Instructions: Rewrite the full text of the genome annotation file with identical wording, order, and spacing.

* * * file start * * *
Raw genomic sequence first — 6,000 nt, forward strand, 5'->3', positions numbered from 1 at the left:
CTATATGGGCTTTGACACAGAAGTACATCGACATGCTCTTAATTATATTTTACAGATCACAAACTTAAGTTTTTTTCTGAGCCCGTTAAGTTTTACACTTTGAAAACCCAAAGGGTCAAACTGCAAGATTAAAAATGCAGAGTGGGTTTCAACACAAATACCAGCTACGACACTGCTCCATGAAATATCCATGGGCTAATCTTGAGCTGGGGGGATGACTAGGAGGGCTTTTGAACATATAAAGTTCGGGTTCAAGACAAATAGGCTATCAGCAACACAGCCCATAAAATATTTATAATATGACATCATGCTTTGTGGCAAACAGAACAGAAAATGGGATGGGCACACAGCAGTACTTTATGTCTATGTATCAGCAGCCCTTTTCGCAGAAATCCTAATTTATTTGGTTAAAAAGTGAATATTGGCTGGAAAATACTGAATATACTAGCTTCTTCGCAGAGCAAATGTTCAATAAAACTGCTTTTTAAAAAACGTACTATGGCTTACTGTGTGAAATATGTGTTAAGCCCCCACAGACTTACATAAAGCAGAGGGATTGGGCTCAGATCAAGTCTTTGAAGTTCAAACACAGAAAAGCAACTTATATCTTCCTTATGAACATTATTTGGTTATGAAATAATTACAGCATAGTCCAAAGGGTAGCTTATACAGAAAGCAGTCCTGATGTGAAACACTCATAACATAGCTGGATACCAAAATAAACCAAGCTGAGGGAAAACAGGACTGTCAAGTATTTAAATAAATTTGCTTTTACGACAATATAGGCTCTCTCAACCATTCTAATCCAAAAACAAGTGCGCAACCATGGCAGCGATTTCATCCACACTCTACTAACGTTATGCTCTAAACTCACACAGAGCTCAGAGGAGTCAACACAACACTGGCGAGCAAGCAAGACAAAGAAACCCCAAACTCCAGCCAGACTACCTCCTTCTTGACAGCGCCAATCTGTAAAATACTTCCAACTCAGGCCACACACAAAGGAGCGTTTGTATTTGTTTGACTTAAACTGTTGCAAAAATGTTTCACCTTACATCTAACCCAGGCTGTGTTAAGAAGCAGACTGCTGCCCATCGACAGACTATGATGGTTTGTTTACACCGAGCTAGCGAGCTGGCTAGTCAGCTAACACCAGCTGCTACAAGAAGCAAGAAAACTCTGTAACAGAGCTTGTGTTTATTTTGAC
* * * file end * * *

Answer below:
Raw genomic sequence first — 6,000 nt, forward strand, 5'->3', positions numbered from 1 at the left:
CTATATGGGCTTTGACACAGAAGTACATCGACATGCTCTTAATTATATTTTACAGATCACAAACTTAAGTTTTTTTCTGAGCCCGTTAAGTTTTACACTTTGAAAACCCAAAGGGTCAAACTGCAAGATTAAAAATGCAGAGTGGGTTTCAACACAAATACCAGCTACGACACTGCTCCATGAAATATCCATGGGCTAATCTTGAGCTGGGGGGATGACTAGGAGGGCTTTTGAACATATAAAGTTCGGGTTCAAGACAAATAGGCTATCAGCAACACAGCCCATAAAATATTTATAATATGACATCATGCTTTGTGGCAAACAGAACAGAAAATGGGATGGGCACACAGCAGTACTTTATGTCTATGTATCAGCAGCCCTTTTCGCAGAAATCCTAATTTATTTGGTTAAAAAGTGAATATTGGCTGGAAAATACTGAATATACTAGCTTCTTCGCAGAGCAAATGTTCAATAAAACTGCTTTTTAAAAAACGTACTATGGCTTACTGTGTGAAATATGTGTTAAGCCCCCACAGACTTACATAAAGCAGAGGGATTGGGCTCAGATCAAGTCTTTGAAGTTCAAACACAGAAAAGCAACTTATATCTTCCTTATGAACATTATTTGGTTATGAAATAATTACAGCATAGTCCAAAGGGTAGCTTATACAGAAAGCAGTCCTGATGTGAAACACTCATAACATAGCTGGATACCAAAATAAACCAAGCTGAGGGAAAACAGGACTGTCAAGTATTTAAATAAATTTGCTTTTACGACAATATAGGCTCTCTCAACCATTCTAATCCAAAAACAAGTGCGCAACCATGGCAGCGATTTCATCCACACTCTACTAACGTTATGCTCTAAACTCACACAGAGCTCAGAGGAGTCAACACAACACTGGCGAGCAAGCAAGACAAAGAAACCCCAAACTCCAGCCAGACTACCTCCTTCTTGACAGCGCCAATCTGTAAAATACTTCCAACTCAGGCCACACACAAAGGAGCGTTTGTATTTGTTTGACTTAAACTGTTGCAAAAATGTTTCACCTTACATCTAACCCAGGCTGTGTTAAGAAGCAGACTGCTGCCCATCGACAGACTATGATGGTTTGTTTACACCGAGCTAGCGAGCTGGCTAGTCAGCTAACACCAGCTGCTACAAGAAGCAAGAAAACTCTGTAACAGAGCTTGTGTTTATTTTGAC